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Research reveals slim benefits of high-fat diets for calves

Xavier Suarez-Mena and Mark Hill for Progressive Dairy Published on 06 November 2020

Fat is an energy-dense nutrient that is a major component in calf milk replacers (MRs) and dry feeds. Over the last 15-plus years, there have been an array of studies looking at MR formulas with different crude-protein-to-fat ratios.

There has also been a fair amount of research addressing crude protein (CP), amino acids, fat, fatty acids and energy requirements of calves that should influence how MRs are formulated today. Here, we will discuss the research published in expert-reviewed journals relating to fat and how it impacts calf growth and health.

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It’s important to understand the impacts of fat in MRs because as fat content of the MR increases, digestibility of many important nutrients in the diet decreases. In research with single-stomached animals, production of amylase – the starch-digesting enzyme – is reduced as fat intake increases. In research with calves, intake of dry feeds stimulates the pancreas to produce amylase, which is virtually nonexistent in newborn calves. Therefore, if high-fat MRs reduce or delay intake of dry feeds, and digestion is reduced with less enzyme production, growth would be limited near the time of weaning and post-weaning.

With all farm animal species, there are optimal ratios of CP (or amino acids) to energy (or fat) in the diet to support productivity. Several research trials conducted in both the winter and summer months have addressed these ratios in calves. The optimal ratio for bodyweight gain and structural growth is between 51 to 55 grams of CP per Mcal of metabolizable energy. Easier nutrients to remember to meet this ratio for an MR are 24% to 26% CP and 16% to 18% fat (on an as-fed or feed tag basis).

This optimal nutrient density varies with the amount of an MR fed daily and the amino acid and fatty acid fortification of the diet. A typical 20% to 22% CP, 20% fat MR has too little CP relative to energy or fat to optimize calf growth. However, this MR formulation, when fed at approximately 1 pound of solids daily, will support as much growth as higher-protein formulas, albeit less growth than higher-protein formulas fed at 1.5 pounds of solids. We will mention what this low protein-to-fat ratio could mean to calf performance and carcass composition in the next paragraph.

In the winter months, fat supplements are sometimes added to calf MRs. Some companies manufacture MRs that are higher than 20% fat for winter feeding. Research has reported some increase in bodyweight gain with high-fat diets in the first three to four weeks of a calf’s life. However, when calf growth was followed to 8 weeks old, there has been no benefit to bodyweight gain, largely because the calves eat less dry feed. Additionally, high-fat diets promote carcass fattening, so more of the bodyweight gain was fat.

Not only was there more fattening when feeding more fat, but also there is less frame growth and less protein deposition in the carcass. This all falls in line with an optimal CP-to-energy (or fat) ratio, since added fat lowers the ratio of the diet away from the optimal ratio. When there is an excess of fat, the growth shifts to fat versus frame.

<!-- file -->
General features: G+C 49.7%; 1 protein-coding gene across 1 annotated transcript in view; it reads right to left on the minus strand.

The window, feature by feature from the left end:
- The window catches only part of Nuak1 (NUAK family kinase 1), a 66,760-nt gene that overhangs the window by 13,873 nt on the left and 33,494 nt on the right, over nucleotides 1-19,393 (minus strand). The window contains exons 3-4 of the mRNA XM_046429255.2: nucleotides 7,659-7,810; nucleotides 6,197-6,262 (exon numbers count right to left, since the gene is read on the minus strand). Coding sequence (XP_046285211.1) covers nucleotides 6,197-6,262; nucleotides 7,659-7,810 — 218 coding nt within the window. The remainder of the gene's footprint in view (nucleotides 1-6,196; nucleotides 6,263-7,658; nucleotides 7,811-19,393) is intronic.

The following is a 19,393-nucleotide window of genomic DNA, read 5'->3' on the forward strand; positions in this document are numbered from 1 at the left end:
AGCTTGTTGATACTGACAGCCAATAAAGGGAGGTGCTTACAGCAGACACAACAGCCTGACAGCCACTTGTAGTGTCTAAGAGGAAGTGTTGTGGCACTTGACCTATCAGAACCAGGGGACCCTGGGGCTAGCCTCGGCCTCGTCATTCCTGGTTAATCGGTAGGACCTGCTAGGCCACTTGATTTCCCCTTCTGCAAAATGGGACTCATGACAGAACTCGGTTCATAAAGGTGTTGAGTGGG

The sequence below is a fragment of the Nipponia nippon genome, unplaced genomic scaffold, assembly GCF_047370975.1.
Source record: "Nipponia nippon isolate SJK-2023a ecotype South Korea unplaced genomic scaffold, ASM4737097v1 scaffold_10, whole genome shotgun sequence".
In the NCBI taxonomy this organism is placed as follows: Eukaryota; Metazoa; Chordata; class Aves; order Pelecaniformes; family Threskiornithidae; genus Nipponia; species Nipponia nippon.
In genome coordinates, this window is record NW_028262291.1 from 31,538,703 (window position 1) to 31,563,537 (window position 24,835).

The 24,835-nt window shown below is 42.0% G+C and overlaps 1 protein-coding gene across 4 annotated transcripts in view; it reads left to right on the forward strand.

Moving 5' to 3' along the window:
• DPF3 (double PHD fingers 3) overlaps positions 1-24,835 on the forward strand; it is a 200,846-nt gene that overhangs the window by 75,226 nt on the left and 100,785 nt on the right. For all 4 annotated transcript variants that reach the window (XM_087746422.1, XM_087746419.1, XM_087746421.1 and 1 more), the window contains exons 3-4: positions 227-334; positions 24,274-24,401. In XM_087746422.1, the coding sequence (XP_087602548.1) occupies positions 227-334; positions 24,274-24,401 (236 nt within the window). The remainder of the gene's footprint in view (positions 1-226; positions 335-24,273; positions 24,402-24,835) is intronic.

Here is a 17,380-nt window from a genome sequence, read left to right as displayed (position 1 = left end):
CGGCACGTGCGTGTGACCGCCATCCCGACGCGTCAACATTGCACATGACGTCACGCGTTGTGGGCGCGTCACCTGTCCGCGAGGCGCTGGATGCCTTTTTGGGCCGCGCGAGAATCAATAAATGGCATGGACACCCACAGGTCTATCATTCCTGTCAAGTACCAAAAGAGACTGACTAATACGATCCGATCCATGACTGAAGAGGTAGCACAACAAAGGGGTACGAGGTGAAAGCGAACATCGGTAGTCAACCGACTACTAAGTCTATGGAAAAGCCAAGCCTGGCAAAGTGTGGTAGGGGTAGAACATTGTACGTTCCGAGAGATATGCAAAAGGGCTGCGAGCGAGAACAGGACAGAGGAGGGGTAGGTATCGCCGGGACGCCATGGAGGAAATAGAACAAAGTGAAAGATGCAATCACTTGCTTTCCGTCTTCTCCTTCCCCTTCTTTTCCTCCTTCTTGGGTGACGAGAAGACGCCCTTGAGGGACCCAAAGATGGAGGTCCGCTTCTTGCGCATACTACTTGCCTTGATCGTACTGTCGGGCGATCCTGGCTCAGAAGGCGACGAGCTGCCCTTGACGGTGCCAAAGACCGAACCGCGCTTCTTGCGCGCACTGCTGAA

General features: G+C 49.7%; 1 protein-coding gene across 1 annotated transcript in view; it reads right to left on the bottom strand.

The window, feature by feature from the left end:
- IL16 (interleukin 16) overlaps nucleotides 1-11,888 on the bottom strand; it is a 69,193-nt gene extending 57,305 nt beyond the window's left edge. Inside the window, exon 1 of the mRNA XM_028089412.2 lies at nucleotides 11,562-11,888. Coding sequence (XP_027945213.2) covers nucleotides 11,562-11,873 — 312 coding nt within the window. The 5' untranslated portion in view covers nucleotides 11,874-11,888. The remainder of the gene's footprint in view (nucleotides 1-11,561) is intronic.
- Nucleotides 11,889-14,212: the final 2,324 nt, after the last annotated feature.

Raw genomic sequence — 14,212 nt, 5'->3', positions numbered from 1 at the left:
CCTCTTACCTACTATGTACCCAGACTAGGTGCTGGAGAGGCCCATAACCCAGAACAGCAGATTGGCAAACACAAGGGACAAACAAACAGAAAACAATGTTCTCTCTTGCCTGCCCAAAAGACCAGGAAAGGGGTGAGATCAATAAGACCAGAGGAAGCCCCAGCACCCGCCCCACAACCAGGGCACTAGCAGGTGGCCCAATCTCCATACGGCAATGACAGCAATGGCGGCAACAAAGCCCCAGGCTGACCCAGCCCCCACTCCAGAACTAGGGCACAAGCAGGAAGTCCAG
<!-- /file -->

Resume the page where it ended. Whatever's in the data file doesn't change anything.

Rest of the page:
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Recently, we investigated the topic of MR feeding rate and fat concentration in MRs in three trials with Jersey calves. In those trials, MRs were fed between 1 and 1.5 pounds per calf daily and measurements were made to 4 months old. We found that when using 24% protein MRs, feeding more than 17% fat in the MR did not increase calf bodyweight gain, and it reduced frame growth. The data in Jersey and Holstein calves are similar.

Looking beyond MRs, there is little research showing benefits to adding small amounts of fat in dry feeds, and most studies show no benefit. Dry feed diets with added fat tend to be consumed at lesser amounts than diets with low fat. This is not desired, as dry feed intake drives development of the rumen and other digestive organs and growth of the young calf.

In the data that we shared, there are no reports of better immunity or health when calves are fed different amounts of fat or a specific ratio of CP to energy or fat. However, there are benefits to immunity or health from supplementing specific fatty acids, but that is a topic for another day. For now, be sure to keep in mind that too much fat for calves can result in less-than-optimal rates of gain. Work with your nutritionist or feed mill to get the right amount of fat to support calf growth and meet your goals.  end mark

Xavier Suarez-Mena, Ph.D., is a calf and heifer specialist with Provimi. Mark Hill, Ph.D., is a ruminant nutritionist with Provimi.

References omitted but are available upon request. Click here to email an editor.

Take-home messages

  • Too much fat in milk replacer can result in less-than-optimal rates of gain.

  • Studies showed a benefit for protein-to-fat ratios in milk replacer between 1.4 and 1.5. This is achieved using a 24% to 26% crude protein (CP) and 16% to 18% fat formula fed at approximately 1.6% of birth bodyweight. (This is approximately 1.5 pounds of solids per calf daily to typical Holstein calves and approximately 1 pound of solids per calf daily to typical Jersey calves.)

  • Greater than 18% fat in a formula can lead to reduced solid feed intake and reduced performance around weaning.

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